Scientific Name: Trichoglossus haematodus
Average Lifespan: 25 to 30 years
Size: 26 cm (10 in) long, 127 to 133 gm (4.5-5 oz) weight
Sounds: screeching sounds
Interaction: very social
Physical Characteristics of Green-Naped Lorikeet
The Green-Naped Lorikeet is popular due to its amazing rainbow plumage. Its wings and back are colored bright green with matching underwings that are orange, yellow and red. The head is dark violet with a crown that is light blue. Mature Green-Naped Lorikeets have an orange-red beak, while young ones have brown.
This species usually reaches 26 cm(10 in) in length and weighs 127 to 133 gm (4.5-5 oz). Although both female and male are usually similar in size, some females have shorter bills.
Personality and Temperament
Green-Naped Lorikeet has a laid back and well-mannered personality, which makes it an ideal pet for singles, couples and even senior citizens. It is also very friendly and gentle to small children. Although it is a little bigger compared to small sized Lories, extra caution and care must still be practiced especially when being handled by children to avoid injuries and accidents.
Green-Naped Lorikeet also loves to play and interact with humans, which why it must be provided with regular playtime. This requirement must be met to prevent boredom and inactivity, both contributes to the risk of developing various health issues. Most of the time, this species will be more than willing to interact and accept constant handling from owners. However, during the breeding season and sexual maturity, it can be very nippy and picky with people it wants to interact with.
Similar to other subspecies of Rainbow Lories, Green-Naped Lorikeet is known to produce various sounds. In the wild, this species is often heard screeching especially when searching for food. It also sends various sounds to other members of the flock as a way to communicate. When nesting its young, females can become very aggressive especially when disturbed or when they sense danger.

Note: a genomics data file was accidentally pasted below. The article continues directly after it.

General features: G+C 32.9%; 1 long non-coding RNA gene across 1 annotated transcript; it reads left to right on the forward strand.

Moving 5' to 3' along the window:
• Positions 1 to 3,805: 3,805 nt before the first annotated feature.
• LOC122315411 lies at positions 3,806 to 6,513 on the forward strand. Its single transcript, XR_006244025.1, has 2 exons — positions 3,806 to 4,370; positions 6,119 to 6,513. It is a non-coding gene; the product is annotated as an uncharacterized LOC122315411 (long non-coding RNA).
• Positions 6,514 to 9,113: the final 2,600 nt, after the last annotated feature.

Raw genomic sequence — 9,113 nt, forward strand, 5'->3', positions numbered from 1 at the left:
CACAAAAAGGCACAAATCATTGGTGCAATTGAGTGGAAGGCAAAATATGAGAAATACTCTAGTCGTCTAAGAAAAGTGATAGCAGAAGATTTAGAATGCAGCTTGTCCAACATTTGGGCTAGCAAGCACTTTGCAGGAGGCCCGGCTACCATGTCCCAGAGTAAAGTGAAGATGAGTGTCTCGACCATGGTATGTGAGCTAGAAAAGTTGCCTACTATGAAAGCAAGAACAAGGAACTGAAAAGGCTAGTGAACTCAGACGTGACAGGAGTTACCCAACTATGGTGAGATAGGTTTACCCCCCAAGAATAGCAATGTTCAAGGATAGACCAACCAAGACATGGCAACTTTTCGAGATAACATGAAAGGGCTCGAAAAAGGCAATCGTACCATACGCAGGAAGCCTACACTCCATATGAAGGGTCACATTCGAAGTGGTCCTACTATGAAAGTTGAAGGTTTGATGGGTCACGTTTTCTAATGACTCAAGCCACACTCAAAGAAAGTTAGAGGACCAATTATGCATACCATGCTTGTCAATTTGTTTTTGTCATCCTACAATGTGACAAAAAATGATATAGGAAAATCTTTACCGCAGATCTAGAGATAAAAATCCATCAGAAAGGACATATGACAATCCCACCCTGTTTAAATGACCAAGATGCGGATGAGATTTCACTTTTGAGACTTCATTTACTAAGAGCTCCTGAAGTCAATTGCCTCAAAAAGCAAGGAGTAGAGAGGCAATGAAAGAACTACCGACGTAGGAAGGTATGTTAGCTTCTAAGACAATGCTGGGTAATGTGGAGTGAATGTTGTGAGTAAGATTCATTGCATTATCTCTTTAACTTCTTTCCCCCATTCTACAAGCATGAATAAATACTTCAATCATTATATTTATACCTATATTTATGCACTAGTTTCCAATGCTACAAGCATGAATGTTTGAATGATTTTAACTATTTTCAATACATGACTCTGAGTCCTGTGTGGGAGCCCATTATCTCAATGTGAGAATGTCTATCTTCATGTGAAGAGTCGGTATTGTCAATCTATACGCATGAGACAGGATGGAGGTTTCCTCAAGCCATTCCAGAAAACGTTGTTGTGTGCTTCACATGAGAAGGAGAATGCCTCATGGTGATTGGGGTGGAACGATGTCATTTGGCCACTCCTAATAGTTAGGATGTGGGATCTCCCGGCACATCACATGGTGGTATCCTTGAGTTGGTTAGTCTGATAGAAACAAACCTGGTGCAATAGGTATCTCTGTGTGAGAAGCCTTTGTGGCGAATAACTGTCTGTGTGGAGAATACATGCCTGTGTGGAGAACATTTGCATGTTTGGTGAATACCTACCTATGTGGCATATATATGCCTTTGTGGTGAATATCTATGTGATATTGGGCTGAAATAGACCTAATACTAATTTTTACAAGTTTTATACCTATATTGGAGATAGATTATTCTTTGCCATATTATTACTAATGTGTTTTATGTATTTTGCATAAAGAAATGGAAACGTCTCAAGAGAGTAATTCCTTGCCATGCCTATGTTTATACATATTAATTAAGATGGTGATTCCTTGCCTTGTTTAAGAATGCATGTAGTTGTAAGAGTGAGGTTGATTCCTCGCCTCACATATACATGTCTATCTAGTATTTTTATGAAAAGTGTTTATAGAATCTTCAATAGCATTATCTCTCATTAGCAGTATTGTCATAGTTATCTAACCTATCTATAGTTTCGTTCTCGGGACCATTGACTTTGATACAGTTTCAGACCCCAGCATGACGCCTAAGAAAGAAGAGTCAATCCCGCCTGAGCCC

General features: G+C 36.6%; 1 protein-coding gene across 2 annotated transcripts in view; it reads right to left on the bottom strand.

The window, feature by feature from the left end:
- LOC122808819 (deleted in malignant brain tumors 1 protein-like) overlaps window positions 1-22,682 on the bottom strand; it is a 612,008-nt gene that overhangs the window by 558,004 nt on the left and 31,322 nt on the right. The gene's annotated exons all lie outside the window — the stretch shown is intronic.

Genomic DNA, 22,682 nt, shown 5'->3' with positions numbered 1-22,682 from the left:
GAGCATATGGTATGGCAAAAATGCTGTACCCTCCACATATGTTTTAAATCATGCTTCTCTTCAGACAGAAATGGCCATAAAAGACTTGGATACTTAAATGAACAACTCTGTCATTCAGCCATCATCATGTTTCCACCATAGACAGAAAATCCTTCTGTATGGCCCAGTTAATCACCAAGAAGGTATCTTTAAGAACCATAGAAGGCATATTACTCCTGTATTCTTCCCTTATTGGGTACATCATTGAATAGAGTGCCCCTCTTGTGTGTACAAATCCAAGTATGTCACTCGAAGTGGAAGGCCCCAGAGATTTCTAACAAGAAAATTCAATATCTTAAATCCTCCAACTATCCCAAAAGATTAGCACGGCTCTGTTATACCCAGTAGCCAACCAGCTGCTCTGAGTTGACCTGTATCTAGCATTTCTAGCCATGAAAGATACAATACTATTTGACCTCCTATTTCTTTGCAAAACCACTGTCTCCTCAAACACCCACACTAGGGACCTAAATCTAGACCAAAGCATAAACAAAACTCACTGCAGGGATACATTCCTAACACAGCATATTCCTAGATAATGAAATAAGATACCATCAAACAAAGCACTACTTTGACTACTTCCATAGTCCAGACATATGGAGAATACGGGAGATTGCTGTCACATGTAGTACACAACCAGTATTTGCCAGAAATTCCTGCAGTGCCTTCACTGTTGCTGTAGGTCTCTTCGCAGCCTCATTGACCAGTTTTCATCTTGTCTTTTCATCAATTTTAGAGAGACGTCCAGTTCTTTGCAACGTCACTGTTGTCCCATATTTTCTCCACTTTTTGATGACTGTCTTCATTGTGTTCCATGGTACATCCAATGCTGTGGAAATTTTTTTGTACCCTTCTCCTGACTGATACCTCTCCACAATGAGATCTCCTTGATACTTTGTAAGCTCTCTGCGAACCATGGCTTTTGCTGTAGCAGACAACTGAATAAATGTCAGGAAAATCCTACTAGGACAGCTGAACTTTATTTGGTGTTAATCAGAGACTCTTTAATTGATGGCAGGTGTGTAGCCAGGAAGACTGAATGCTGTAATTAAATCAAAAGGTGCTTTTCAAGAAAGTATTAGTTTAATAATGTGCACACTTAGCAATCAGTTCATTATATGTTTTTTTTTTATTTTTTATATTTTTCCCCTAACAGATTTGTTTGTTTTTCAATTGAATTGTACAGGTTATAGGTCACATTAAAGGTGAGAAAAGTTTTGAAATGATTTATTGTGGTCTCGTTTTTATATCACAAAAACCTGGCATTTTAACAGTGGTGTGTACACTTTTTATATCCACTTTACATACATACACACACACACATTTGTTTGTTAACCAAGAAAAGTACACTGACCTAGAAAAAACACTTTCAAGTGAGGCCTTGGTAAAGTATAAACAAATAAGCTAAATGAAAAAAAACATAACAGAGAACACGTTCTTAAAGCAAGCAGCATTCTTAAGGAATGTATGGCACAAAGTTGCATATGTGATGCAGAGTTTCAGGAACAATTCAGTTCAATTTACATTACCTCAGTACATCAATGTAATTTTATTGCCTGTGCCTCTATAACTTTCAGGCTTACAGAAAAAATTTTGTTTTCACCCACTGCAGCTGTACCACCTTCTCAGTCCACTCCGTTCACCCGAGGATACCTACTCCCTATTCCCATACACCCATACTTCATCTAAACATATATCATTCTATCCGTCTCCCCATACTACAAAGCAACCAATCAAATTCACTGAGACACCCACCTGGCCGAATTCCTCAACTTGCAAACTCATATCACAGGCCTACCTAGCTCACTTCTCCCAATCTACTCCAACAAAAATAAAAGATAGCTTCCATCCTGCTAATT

When kept as a pet, this species is considered to be quiet. It can also be trained to speak some human words. In addition, its high intelligence makes it a very trainable bird in terms of speaking and controlling its noise.
Health and Care
Green-Naped Lorikeet’s diet is mainly composed of nectar and a variety of fruits. It also enjoys some grains, seeds, and pollen, which are readily available in the wild. When kept as a pet, this bird can be given formulated diet that is available in local pet shops. These commercially made food items are usually in wet nectar form or dry powder form. When serving dry food, you can add a little water to the mixture to make the food easier to consume and digest. Whatever form you choose, the most important thig is to pick commercially made food items that contain the most nutritional value that your pet needs to maintain proper overall health.
Aside from these food items, fresh and clean water must be readily available at all times epically when you are living in a very hot or humid environment. It is recommended to use a deep water basin that must be refilled with a new batch of after a few hours. Consuming stale foods and infected water must be avoided at all means to prevent the risk of developing bacterial infections and other health issues.
In terms of breeding, Green-Naped Lorikeet is considered a good breeder and is thought to mate for life. Female Green-Naped Lorikeet becomes sexually active by 12 to 24 months old and usually, lays 3 to 4 eggs. The clutch is then incubated for 24 to 30 days. Both parents take turns in caring and feeding for their young ones, which will leave the nest after 45 to 55 days.
History and Background of Green-Naped Lorikeet
Green-Naped Lorikeet, which is also referred to as the Green Nape Lorikeet, is one of the most common birds that belong to the more than 20 subspecies of the Rainbow Lorikeets. It is endemic in most parts of Australia, and can also be seen in Indonesia, Papua New Guinea, Solomon Islands, New Zealand, and New Caledonia. Its natural habitats include rainforest, mangroves, woodlands and open forests. In the wild, it is often seen in huge flocks.